Lady L

  • 1965
  • Movie
  • NR
  • Comedy

This is one of those cute little films made by a cute little cadre of actors with nothing much else to do. Loren, in preposterous and unbelievable makeup as an 80-year-old woman, opens and closes the film while narrating her not-too-exciting life in between. Loren and Newman are married when a sexless Lord, Niven, spies the voluptuous Loren and asks her...read more

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This is one of those cute little films made by a cute little cadre of actors with nothing much else to do. Loren, in preposterous and unbelievable makeup as an 80-year-old woman, opens and closes the film while narrating her not-too-exciting life in between. Loren and Newman are married

when a sexless Lord, Niven, spies the voluptuous Loren and asks her to wed. She does, creating a lackluster menage a trois, becoming a Lady but continuing to bed with Newman and having children by him. Newman is a part-time anarchist busy planning the overthrow of the capitalistic system and a

full-time chauffeur for Niven who wants Loren as a name-only wife. There are a few funny moments when Newman goes berserk and tries to bomb Prince Otto of Bavaria with backfiring results, but for the most part this is a forced farce that does not come off at all. Ustinov directs without style,

invention, pace, or continuity. The depth of Ustinov's concentration on the film was limited, to say the least, since he wrote a play, "The Unknown Soldier and His Wife" while managing his rather off-handed helming of this film. Gina Lollobrigida and Tony Curtis were originally slated for the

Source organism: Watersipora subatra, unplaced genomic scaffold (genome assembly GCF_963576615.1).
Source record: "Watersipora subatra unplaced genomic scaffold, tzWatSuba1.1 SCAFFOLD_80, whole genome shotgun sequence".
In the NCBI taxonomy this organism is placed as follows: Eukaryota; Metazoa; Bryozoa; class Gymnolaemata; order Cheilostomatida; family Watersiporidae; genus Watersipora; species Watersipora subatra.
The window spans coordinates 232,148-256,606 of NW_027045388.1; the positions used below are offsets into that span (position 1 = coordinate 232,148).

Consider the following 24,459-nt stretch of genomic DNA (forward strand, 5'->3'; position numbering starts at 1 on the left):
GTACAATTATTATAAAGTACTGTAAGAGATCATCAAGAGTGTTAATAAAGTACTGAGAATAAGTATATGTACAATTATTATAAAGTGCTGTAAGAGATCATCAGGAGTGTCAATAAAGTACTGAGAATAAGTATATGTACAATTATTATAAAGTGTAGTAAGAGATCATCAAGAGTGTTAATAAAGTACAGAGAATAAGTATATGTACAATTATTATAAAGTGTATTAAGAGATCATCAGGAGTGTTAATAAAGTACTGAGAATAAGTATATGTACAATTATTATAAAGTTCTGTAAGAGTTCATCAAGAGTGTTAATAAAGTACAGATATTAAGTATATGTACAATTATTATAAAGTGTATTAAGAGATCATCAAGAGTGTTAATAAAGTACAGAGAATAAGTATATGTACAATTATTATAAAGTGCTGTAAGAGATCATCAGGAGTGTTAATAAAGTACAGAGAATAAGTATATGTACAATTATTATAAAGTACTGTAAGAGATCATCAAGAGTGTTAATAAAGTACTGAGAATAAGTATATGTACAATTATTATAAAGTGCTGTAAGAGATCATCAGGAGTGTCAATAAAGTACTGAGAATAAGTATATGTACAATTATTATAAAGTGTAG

leading roles but were dropped. When Loren was approached to play the bed-hopping aristocrat she jumped at the chance but insisted that Ustinov direct. Even before he took over, more than $2 million had been spent on elaborate sets and background footage. Ustinov later admitted the film was an

utter failure but he blamed the script: "The plot spanned decade after decade with ample opportunity for decoration but there was no real story there." Newman merely walks through his role, sporting a series of disguises as a French anarchist that make him all the more ridiculous-looking. Only

Niven as the sad and cynical aristocrat is bearable, but even this sophisticated actor fumbles about with little to say or do. Loren's peasant posture and pedestrian street gestures suggest anything but the upper-crust lady she's supposed to be playing.

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  • Rating: NR
  • Review: This is one of those cute little films made by a cute little cadre of actors with nothing much else to do. Loren, in preposterous and unbelievable makeup as an 80-year-old woman, opens and closes the film while narrating her not-too-exciting life in betwee… (more)

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